A new college graduate took to the swamp to celebrate her biggest achievement thus far - graduating from Texas A&M with a degree in Wildlife Ecology.
Arlie Hammonds Gator Country Rescue
"I get in the water with that animal every day - he's one of my best friends there!" she tells the BBC, shrugging off a question about being scared. Since its publication on Friday, Noland's post has more than 200 shares and it only keeps growing.
But Noland insists to Inside Edition that she was never in any danger. She waded knee-deep into a pond wearing her maroon cap and sash (no gown; that might have gotten too soggy) and posed with "Big Tex".
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Tex is 14 feet long, or roughly 2½ times as tall as the 21-year-old Noland.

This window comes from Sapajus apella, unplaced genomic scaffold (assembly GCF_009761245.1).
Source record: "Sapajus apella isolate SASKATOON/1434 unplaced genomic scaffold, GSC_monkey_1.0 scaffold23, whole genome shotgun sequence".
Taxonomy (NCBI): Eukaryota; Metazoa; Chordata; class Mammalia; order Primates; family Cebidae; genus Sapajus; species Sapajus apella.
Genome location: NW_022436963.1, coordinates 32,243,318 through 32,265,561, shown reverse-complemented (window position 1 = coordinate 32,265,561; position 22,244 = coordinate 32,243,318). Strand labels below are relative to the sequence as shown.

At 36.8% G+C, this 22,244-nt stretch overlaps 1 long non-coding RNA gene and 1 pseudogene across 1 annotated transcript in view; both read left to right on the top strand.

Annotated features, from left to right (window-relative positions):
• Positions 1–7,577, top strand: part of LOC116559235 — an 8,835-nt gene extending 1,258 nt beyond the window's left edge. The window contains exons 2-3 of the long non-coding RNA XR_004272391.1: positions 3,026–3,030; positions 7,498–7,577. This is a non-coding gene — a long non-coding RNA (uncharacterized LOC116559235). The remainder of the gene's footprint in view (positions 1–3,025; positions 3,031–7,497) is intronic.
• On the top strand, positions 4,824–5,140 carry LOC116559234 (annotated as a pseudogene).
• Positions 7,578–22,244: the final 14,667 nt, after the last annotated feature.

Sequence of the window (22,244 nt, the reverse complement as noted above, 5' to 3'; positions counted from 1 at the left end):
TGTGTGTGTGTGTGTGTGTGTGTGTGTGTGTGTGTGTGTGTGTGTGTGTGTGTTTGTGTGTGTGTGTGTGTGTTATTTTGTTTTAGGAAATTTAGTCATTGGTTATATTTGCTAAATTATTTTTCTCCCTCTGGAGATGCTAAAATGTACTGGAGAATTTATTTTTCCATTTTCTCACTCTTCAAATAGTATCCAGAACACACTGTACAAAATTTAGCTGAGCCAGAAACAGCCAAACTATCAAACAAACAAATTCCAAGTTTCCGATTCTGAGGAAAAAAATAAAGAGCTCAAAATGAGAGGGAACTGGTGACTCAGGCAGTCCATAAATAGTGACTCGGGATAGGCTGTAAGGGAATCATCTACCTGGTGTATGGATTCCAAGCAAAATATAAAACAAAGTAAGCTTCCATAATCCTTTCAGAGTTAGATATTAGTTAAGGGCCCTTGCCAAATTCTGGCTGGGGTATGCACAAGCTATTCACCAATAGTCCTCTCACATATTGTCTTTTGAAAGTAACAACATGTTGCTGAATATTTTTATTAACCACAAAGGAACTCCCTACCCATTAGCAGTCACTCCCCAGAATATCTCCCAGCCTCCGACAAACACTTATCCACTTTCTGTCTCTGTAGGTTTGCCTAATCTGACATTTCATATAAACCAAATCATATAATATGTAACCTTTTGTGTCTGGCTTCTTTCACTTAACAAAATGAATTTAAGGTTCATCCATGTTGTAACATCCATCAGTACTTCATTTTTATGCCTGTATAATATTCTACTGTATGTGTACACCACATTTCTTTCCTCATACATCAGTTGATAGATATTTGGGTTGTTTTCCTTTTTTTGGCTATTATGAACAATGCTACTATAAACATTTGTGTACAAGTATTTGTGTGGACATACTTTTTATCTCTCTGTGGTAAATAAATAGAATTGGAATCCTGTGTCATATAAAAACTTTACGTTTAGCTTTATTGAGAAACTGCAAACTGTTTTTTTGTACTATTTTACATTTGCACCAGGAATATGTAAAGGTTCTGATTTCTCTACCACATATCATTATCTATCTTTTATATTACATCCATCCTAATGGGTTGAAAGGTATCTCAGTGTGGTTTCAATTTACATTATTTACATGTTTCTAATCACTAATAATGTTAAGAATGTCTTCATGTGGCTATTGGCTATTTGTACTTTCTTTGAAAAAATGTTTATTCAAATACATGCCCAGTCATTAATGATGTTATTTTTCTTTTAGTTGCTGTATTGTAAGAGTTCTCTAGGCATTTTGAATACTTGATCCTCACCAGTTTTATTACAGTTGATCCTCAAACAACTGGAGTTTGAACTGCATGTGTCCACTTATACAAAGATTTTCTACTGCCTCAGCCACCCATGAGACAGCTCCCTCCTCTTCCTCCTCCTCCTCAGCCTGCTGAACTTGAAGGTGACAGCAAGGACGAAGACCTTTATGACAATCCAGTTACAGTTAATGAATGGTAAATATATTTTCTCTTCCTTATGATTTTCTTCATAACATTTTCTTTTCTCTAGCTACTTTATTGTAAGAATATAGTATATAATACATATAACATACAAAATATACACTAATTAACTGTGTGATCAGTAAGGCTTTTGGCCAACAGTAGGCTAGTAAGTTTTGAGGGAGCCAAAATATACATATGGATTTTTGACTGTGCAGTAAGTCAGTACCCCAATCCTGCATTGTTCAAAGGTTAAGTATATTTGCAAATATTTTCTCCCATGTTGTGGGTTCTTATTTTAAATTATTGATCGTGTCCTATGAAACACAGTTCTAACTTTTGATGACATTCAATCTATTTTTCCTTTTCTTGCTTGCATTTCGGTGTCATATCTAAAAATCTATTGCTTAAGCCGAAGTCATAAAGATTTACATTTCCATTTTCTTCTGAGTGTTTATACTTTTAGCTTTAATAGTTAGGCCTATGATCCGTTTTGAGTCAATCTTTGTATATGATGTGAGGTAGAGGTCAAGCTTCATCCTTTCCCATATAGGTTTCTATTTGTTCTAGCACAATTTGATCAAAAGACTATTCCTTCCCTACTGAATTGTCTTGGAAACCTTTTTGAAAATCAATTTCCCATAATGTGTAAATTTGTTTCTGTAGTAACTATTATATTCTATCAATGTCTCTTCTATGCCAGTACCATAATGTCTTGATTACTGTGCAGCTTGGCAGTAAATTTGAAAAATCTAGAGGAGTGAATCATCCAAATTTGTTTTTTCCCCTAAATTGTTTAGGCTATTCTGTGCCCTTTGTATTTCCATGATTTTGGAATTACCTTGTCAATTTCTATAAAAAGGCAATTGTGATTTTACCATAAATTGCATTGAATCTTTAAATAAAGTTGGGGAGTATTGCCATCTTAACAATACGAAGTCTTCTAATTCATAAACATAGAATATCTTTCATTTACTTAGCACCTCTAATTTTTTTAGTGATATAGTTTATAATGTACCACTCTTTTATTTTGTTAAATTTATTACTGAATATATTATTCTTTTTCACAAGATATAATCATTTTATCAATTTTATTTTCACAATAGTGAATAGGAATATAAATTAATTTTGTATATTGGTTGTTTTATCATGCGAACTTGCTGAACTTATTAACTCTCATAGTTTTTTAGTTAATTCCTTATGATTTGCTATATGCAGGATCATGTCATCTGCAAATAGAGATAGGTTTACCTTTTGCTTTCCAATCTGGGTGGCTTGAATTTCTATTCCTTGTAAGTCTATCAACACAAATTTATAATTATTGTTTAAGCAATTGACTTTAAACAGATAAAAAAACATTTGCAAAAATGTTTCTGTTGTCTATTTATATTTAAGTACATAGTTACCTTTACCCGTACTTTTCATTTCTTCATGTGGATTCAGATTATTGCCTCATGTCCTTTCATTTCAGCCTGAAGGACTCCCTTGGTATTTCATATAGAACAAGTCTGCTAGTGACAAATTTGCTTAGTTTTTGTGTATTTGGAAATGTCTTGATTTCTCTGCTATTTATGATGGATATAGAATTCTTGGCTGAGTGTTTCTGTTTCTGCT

Tex even let Noland balance her university ring on his snout as part of the unusual photoshoot.
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The weekend at Firestone, with as much player history as any course on TOUR, was a clinic for that sort of firepower. Players typically take the final day of practice to get in nine holes, or maybe do light work on their games.
Noland and the gator, who was adopted by the rescue centre in 2016 after overfeeding turned him into a nuisance for local boaties, have since formed a close bond.
Reactions to the photos - both positive and negative - have inspired Noland to continue her mission to educate the public.
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The rescue centre is owned by Arlie Hammonds and Gary Saurage and claims to be the largest alligator sanctuary in south-east Texas, home to more than 450 alligators, crocodiles and other reptiles. "We call him out of the den and I tickle his nose. He's a real-life dinosaur", Noland said, adding that she was honored to get the opportunity to work with him. "Before we catch the alligator, it does its "death roll" which is a defense mechanism that tires them out", she says.